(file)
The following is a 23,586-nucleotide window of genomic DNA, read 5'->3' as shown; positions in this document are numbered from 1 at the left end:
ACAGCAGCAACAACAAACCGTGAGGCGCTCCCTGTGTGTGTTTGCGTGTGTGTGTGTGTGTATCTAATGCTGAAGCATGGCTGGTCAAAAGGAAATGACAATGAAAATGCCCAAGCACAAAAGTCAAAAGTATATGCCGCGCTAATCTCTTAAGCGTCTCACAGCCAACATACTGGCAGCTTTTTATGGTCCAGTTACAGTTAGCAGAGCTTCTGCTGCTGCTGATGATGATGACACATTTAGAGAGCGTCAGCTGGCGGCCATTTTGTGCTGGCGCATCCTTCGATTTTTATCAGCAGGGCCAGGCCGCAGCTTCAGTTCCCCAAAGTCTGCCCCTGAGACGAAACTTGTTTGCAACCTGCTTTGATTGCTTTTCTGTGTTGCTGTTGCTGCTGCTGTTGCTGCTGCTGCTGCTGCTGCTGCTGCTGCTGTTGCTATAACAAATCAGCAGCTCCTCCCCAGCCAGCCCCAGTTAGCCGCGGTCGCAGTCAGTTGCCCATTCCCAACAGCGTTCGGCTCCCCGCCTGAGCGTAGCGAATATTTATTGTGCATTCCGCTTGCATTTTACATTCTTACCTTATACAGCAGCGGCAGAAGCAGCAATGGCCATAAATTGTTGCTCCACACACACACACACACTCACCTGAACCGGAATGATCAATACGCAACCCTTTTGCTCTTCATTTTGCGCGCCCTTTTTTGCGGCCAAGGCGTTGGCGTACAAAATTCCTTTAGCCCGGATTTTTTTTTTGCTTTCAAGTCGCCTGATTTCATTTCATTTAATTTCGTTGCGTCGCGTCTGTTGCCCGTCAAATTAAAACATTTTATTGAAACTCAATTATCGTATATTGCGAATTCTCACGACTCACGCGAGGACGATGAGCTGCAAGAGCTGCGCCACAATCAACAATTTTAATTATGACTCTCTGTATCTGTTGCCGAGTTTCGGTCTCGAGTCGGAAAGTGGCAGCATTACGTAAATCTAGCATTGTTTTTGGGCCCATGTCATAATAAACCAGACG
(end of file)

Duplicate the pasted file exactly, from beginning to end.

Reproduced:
The following is a 23,586-nucleotide window of genomic DNA, read 5'->3' as shown; positions in this document are numbered from 1 at the left end:
ACAGCAGCAACAACAAACCGTGAGGCGCTCCCTGTGTGTGTTTGCGTGTGTGTGTGTGTGTATCTAATGCTGAAGCATGGCTGGTCAAAAGGAAATGACAATGAAAATGCCCAAGCACAAAAGTCAAAAGTATATGCCGCGCTAATCTCTTAAGCGTCTCACAGCCAACATACTGGCAGCTTTTTATGGTCCAGTTACAGTTAGCAGAGCTTCTGCTGCTGCTGATGATGATGACACATTTAGAGAGCGTCAGCTGGCGGCCATTTTGTGCTGGCGCATCCTTCGATTTTTATCAGCAGGGCCAGGCCGCAGCTTCAGTTCCCCAAAGTCTGCCCCTGAGACGAAACTTGTTTGCAACCTGCTTTGATTGCTTTTCTGTGTTGCTGTTGCTGCTGCTGTTGCTGCTGCTGCTGCTGCTGCTGCTGCTGCTGTTGCTATAACAAATCAGCAGCTCCTCCCCAGCCAGCCCCAGTTAGCCGCGGTCGCAGTCAGTTGCCCATTCCCAACAGCGTTCGGCTCCCCGCCTGAGCGTAGCGAATATTTATTGTGCATTCCGCTTGCATTTTACATTCTTACCTTATACAGCAGCGGCAGAAGCAGCAATGGCCATAAATTGTTGCTCCACACACACACACACACTCACCTGAACCGGAATGATCAATACGCAACCCTTTTGCTCTTCATTTTGCGCGCCCTTTTTTGCGGCCAAGGCGTTGGCGTACAAAATTCCTTTAGCCCGGATTTTTTTTTTGCTTTCAAGTCGCCTGATTTCATTTCATTTAATTTCGTTGCGTCGCGTCTGTTGCCCGTCAAATTAAAACATTTTATTGAAACTCAATTATCGTATATTGCGAATTCTCACGACTCACGCGAGGACGATGAGCTGCAAGAGCTGCGCCACAATCAACAATTTTAATTATGACTCTCTGTATCTGTTGCCGAGTTTCGGTCTCGAGTCGGAAAGTGGCAGCATTACGTAAATCTAGCATTGTTTTTGGGCCCATGTCATAATAAACCAGACG